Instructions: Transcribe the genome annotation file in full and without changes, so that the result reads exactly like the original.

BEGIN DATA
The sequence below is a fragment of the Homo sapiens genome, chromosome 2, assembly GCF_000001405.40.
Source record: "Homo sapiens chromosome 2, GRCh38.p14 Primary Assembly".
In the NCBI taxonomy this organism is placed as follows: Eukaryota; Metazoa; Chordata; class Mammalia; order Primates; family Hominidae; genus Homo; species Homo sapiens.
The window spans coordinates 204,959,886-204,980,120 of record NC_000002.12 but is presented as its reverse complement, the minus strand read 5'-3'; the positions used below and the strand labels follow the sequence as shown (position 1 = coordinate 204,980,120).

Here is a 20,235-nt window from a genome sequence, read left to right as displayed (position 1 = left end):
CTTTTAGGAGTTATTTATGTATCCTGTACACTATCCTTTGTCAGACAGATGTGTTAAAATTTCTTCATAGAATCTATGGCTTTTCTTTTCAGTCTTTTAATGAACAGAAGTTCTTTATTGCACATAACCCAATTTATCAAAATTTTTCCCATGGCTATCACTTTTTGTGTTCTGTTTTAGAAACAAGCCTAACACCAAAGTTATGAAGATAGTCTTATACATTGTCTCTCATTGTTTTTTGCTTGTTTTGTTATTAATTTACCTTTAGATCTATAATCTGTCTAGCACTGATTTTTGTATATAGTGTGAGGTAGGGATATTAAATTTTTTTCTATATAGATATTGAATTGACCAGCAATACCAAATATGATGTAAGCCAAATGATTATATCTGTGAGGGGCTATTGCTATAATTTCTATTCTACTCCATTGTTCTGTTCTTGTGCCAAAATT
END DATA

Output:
The sequence below is a fragment of the Homo sapiens genome, chromosome 2, assembly GCF_000001405.40.
Source record: "Homo sapiens chromosome 2, GRCh38.p14 Primary Assembly".
In the NCBI taxonomy this organism is placed as follows: Eukaryota; Metazoa; Chordata; class Mammalia; order Primates; family Hominidae; genus Homo; species Homo sapiens.
The window spans coordinates 204,959,886-204,980,120 of record NC_000002.12 but is presented as its reverse complement, the minus strand read 5'-3'; the positions used below and the strand labels follow the sequence as shown (position 1 = coordinate 204,980,120).

Here is a 20,235-nt window from a genome sequence, read left to right as displayed (position 1 = left end):
CTTTTAGGAGTTATTTATGTATCCTGTACACTATCCTTTGTCAGACAGATGTGTTAAAATTTCTTCATAGAATCTATGGCTTTTCTTTTCAGTCTTTTAATGAACAGAAGTTCTTTATTGCACATAACCCAATTTATCAAAATTTTTCCCATGGCTATCACTTTTTGTGTTCTGTTTTAGAAACAAGCCTAACACCAAAGTTATGAAGATAGTCTTATACATTGTCTCTCATTGTTTTTTGCTTGTTTTGTTATTAATTTACCTTTAGATCTATAATCTGTCTAGCACTGATTTTTGTATATAGTGTGAGGTAGGGATATTAAATTTTTTTCTATATAGATATTGAATTGACCAGCAATACCAAATATGATGTAAGCCAAATGATTATATCTGTGAGGGGCTATTGCTATAATTTCTATTCTACTCCATTGTTCTGTTCTTGTGCCAAAATT